Deng traded from Bulls to Cavaliers

January 08, 2014 - 12:00:00 am

 

CLEVELAND: Britain’s Luol Deng, an NBA All-Star forward, was traded by the Chicago Bulls to the Cleveland Cavaliers yesterday in a deal for Andrew Bynum and draft picks, the teams announced.

Deng, a 28-year-old playmaker born in what is now South Sudan, has averaged a career-best 19.0 points in 23 starts for the Bulls this season, also grabbing 6.9 rebounds and making 3.7 assists a game and connecting on 45.2 percent of his shots from the court.

Deng would have become a free agent at the end of the season. The Chicago Tribune reported he had rejected an extension with the Bulls worth $10m a year for three or four seasons.

The Cavaliers sent Chicago three future NBA Draft picks and the right to swap 2015 first-round draft picks with Cleveland as well as center Bynum, who is likely to be released before Tuesday’s deadline to have the second half of his $12.3m deal become guaranteed.

That will save the Bulls, who have already lost star Derrick Rose for the season to a knee injury, more than $10m in luxury tax payouts and give them more chances at top young talent in the draft for long-term rebuilding.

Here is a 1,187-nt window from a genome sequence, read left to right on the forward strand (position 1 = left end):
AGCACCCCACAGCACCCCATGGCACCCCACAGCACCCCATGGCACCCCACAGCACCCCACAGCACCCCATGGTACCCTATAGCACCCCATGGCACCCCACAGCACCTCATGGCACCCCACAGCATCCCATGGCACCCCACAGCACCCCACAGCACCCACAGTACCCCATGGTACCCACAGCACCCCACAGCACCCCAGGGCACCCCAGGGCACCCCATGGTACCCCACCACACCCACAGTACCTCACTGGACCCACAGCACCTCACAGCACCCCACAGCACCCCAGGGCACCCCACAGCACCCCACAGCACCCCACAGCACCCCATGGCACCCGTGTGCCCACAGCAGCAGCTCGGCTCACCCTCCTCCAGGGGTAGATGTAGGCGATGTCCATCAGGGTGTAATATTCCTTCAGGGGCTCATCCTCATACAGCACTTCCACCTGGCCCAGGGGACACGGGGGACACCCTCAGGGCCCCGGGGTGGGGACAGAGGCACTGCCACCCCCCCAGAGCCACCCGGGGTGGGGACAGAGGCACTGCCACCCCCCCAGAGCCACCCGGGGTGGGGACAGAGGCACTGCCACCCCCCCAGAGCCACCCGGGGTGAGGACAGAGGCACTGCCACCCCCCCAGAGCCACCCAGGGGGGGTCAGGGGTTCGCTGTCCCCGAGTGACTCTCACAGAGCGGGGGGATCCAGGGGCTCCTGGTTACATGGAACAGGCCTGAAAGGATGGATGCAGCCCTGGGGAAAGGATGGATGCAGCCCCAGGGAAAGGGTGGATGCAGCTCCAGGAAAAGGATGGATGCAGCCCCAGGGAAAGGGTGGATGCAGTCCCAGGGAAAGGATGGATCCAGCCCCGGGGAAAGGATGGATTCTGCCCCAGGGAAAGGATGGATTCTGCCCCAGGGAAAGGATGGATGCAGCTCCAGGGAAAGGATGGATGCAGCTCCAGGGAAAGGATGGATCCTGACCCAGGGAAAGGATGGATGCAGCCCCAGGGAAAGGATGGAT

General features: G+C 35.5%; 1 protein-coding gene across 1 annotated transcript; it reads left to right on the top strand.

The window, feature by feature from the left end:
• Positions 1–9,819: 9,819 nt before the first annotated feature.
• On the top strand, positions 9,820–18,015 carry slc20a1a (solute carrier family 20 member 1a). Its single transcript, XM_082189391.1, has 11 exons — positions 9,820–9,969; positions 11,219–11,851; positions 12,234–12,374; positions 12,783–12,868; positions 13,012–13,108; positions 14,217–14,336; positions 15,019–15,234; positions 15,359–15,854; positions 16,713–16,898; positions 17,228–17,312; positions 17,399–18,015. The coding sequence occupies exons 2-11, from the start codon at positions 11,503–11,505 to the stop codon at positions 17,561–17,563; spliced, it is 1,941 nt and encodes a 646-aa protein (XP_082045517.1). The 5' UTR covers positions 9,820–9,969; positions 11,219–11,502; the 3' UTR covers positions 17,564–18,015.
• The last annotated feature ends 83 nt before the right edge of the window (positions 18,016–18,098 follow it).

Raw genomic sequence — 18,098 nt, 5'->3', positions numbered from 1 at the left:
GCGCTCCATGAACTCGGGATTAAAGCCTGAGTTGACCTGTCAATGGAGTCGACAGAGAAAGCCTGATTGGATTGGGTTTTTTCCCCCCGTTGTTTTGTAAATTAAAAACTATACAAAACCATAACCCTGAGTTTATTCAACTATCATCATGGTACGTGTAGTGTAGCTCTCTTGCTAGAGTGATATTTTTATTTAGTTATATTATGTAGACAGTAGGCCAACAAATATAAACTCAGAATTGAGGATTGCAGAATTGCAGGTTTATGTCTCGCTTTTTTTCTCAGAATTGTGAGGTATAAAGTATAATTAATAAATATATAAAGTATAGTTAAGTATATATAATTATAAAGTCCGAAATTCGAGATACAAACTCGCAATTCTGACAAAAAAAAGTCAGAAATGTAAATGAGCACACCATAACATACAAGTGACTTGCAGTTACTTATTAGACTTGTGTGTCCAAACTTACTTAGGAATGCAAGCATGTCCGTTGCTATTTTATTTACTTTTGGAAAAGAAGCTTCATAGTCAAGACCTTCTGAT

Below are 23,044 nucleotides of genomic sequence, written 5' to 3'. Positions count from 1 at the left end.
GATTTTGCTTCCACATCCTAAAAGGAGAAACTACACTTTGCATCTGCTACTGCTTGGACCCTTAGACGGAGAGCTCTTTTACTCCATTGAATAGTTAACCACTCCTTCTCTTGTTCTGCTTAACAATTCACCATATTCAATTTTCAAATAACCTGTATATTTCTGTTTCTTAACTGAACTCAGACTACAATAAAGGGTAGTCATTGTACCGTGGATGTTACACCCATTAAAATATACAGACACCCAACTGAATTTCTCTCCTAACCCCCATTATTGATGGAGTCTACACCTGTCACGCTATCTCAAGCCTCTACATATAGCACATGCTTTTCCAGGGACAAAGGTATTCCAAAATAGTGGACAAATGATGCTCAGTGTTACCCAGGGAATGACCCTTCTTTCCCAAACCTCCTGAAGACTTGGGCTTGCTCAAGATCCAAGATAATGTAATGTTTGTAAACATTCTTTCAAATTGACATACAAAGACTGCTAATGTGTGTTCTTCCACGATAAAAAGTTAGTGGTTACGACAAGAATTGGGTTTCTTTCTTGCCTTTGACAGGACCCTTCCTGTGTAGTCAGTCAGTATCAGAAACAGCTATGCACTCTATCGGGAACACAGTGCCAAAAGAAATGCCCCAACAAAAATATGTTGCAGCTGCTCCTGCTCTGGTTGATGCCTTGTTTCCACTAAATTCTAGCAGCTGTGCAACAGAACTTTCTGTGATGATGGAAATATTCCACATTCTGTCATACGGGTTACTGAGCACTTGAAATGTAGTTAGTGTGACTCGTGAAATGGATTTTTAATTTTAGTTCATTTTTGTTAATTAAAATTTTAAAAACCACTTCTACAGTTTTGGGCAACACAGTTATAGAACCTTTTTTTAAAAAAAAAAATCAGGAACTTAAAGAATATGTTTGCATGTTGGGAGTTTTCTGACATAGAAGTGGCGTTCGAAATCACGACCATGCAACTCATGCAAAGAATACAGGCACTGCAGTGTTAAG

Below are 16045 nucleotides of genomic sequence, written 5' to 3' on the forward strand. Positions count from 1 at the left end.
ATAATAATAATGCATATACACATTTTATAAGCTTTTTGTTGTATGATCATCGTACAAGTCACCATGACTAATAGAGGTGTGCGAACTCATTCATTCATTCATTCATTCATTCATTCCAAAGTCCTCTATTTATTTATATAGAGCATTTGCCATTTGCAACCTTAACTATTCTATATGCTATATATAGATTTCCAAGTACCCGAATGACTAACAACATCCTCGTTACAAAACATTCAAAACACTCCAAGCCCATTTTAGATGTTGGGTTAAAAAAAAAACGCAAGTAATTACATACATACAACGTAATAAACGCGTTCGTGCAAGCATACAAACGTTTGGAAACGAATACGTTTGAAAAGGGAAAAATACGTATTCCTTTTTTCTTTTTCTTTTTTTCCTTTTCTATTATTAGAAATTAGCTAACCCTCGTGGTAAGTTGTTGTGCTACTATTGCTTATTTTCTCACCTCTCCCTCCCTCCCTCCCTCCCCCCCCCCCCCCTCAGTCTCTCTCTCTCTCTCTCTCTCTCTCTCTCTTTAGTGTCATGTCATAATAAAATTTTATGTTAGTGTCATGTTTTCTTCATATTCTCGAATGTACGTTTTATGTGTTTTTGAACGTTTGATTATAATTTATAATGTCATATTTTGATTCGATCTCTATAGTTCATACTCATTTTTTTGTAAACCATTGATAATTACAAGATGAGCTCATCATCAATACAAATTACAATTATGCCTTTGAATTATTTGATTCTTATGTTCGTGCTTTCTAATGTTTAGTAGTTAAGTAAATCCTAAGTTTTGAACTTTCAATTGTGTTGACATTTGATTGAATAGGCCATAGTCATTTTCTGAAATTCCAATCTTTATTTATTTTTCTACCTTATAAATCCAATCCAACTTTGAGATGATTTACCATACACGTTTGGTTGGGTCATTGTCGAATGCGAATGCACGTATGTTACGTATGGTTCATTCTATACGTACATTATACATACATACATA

“The moves made today will put us in a better position to make the entire roster stronger for the future and to compete for a championship,” said Bulls general manager Gar Forman.

For the Cavaliers, it will combine Deng with 21-year-old Australian-born star guard Kyrie Irving to make Cleveland more formidable in a weak Eastern Conference.

“Luol reflects all that we are striving for in building our team. He’s a tremendous defensive player that can impact the game on both ends of the court with a ‘team first’ mentality and is a high character leader,” said Chris Grant, the team’s general manager.

The Bulls obtain the first-round pick in this year’s NBA Draft of Sacramento, which the Cavaliers had owned from a 2011 trade, as well as Portland’s second round picks in the 2015 and 2016 NBA Draft, obtained by Cleveland from the Trail Blazers last year. 

AFP

comments powered by Disqus